Cook, James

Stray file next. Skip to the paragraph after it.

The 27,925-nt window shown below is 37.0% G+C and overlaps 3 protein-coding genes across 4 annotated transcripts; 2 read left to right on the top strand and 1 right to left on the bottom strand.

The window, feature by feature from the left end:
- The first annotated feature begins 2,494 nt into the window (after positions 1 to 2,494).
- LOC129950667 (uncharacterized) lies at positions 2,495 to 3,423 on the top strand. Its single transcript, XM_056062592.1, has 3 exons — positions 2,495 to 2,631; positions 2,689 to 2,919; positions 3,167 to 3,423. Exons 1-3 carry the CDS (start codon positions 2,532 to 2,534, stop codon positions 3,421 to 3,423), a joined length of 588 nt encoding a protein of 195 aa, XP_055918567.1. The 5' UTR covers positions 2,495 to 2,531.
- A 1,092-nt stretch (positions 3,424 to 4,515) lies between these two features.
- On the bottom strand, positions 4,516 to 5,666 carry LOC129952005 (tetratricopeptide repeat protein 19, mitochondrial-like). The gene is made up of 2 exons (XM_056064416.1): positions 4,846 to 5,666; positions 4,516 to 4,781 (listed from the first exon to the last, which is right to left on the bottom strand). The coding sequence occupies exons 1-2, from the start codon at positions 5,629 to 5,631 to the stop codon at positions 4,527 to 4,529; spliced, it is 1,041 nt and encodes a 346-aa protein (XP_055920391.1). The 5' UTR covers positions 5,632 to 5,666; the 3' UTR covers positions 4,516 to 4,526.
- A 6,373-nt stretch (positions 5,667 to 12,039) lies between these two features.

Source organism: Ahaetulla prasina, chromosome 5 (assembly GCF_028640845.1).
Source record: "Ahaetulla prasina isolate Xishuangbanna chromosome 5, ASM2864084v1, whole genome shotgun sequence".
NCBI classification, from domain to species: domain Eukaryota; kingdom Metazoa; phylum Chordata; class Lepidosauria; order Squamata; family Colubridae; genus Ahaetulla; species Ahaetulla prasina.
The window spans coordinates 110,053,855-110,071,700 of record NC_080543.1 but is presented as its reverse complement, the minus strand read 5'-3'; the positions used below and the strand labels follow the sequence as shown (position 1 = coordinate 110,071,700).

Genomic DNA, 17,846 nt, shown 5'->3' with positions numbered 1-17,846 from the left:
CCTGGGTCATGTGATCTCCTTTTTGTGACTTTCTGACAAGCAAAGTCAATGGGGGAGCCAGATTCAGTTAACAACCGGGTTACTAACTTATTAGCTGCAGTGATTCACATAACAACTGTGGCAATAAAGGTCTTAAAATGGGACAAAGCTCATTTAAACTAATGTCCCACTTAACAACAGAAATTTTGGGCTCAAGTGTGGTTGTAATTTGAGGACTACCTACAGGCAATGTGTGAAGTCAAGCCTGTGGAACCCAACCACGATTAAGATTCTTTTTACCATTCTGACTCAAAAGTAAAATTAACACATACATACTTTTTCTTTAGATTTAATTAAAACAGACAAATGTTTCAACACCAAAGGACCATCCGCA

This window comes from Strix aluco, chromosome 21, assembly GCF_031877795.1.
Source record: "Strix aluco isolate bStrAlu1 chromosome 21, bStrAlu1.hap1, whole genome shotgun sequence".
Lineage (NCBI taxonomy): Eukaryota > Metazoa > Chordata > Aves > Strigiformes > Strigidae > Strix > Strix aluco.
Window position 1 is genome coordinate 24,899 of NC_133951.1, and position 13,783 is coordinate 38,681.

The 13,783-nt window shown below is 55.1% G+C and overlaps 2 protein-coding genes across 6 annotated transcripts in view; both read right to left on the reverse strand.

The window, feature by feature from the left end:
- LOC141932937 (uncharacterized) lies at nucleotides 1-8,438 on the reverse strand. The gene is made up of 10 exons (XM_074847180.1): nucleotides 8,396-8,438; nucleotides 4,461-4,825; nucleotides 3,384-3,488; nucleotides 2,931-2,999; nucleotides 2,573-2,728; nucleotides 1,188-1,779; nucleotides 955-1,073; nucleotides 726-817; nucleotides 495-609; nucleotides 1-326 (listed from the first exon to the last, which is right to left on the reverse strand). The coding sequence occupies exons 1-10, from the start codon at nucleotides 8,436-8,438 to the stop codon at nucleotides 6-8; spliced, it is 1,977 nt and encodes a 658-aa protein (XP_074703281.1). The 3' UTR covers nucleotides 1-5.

COOK, James, British naval officer (b 27 Oct 1728, Marton, England; d 14 Feb 1779, Hawaiian Islands). After apprenticing as a sailor with a commercial shipowner, he enlisted in the Royal Navy in 1755. He rose quickly through the ranks and served as master of a gunship during the battle for Louisbourg in 1758. Cook was an accomplished surveyor and took part in the mapping of the St Lawrence R that allowed the British fleet to besiege Quebec in 1759. He later charted the coast of Newfoundland. From 1768 to 1775 he commanded the Endeavour on 2 long voyages of exploration in the S Pacific, sailing farther south than anyone before him. These voyages established his reputation as the most accomplished naval explorer in Europe. In 1776 he embarked on a third voyage in search of the Pacific entrance to the fabled Northwest Passage. With 2 ships, Resolution and Discovery, he rounded Africa and crossed the Pacific, and arrived off the coast of Oregon in Mar 1778. He then proceeded north and anchored in Resolution Cove in NOOTKA SOUND on the west coast of VANCOUVER ISLAND on 29 Mar. His contacts with the local NUU-CHAH-NULTH (Nootka) were the first interactions between the British and FIRST NATIONS people on the BC coast. After spending a month taking on wood and water, trading with the local people and repairing his vessels, Cook left Nootka Sound on 26 Apr. He did not see land again until he approached the coast of Alaska, where he explored Prince William Sound and Cook Inlet. He penetrated Bering Strait before being driven back by ice. He then returned to the Sandwich Islands (Hawaii), where he was killed by natives. Accounts of Cook's last voyage opened the northwest coast of America to the outside world and drew attention to its wealth of furs, leading to the maritime FUR TRADE.